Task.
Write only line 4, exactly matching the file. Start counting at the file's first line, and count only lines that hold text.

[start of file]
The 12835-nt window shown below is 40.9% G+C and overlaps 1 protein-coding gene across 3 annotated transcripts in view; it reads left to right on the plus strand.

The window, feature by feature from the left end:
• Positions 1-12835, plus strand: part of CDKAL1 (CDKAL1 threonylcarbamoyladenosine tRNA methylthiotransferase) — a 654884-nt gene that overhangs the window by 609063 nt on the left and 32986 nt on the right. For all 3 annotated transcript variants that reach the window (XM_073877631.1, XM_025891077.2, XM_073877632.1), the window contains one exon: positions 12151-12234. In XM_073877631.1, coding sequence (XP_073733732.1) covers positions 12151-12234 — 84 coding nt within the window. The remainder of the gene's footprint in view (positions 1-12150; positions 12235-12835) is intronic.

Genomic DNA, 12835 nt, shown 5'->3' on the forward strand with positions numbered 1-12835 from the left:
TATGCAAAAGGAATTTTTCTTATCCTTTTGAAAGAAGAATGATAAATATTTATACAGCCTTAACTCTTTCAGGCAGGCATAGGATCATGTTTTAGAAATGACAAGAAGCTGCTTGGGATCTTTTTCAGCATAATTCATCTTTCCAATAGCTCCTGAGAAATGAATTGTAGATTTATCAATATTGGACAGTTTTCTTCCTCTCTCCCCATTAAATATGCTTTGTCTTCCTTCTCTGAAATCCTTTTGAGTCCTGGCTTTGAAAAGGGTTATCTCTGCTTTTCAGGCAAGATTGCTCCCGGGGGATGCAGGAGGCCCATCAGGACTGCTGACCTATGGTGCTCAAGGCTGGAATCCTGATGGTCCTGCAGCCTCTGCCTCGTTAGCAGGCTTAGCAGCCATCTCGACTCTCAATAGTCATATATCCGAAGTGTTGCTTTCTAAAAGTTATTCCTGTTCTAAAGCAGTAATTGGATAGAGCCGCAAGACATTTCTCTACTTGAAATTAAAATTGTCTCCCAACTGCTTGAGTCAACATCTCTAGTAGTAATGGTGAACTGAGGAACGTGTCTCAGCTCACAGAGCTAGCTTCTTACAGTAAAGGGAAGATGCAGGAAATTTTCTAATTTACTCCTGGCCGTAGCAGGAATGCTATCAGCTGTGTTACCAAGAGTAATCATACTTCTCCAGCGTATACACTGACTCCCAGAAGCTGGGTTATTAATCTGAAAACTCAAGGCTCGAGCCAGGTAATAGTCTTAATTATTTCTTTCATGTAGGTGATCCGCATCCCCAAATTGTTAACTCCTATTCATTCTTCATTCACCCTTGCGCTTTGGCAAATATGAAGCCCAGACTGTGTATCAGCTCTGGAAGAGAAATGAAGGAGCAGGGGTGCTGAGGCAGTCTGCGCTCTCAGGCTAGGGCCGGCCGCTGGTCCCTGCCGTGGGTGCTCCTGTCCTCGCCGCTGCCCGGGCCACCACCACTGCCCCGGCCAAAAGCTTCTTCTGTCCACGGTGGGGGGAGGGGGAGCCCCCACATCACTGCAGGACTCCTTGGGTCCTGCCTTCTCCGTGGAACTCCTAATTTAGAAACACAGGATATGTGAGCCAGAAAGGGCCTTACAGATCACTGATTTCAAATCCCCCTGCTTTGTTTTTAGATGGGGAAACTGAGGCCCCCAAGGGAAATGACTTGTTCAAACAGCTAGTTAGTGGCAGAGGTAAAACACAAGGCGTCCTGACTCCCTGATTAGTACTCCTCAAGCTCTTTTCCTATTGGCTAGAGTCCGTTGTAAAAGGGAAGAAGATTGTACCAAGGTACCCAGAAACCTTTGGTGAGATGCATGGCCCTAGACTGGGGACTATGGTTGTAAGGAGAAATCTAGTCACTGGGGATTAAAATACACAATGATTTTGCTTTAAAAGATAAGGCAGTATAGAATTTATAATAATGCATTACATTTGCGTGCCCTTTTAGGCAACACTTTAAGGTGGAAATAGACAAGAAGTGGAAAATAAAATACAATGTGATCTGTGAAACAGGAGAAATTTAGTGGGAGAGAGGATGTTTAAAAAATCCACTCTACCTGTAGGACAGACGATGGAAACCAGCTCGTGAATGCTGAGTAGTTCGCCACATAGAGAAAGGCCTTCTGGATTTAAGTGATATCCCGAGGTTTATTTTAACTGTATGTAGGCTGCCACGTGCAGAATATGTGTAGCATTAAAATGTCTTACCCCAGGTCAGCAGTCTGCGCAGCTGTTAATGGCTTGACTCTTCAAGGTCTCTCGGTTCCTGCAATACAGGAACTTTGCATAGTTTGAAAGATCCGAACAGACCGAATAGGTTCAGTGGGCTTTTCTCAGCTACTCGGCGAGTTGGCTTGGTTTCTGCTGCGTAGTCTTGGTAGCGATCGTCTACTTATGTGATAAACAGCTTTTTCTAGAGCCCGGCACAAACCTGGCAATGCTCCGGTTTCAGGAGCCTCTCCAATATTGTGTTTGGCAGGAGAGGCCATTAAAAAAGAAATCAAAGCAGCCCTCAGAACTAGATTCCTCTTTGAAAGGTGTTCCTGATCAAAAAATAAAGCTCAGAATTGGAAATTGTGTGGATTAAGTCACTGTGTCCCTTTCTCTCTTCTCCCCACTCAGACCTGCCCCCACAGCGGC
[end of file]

Genomic DNA, 12835 nt, shown 5'->3' on the forward strand with positions numbered 1-12835 from the left: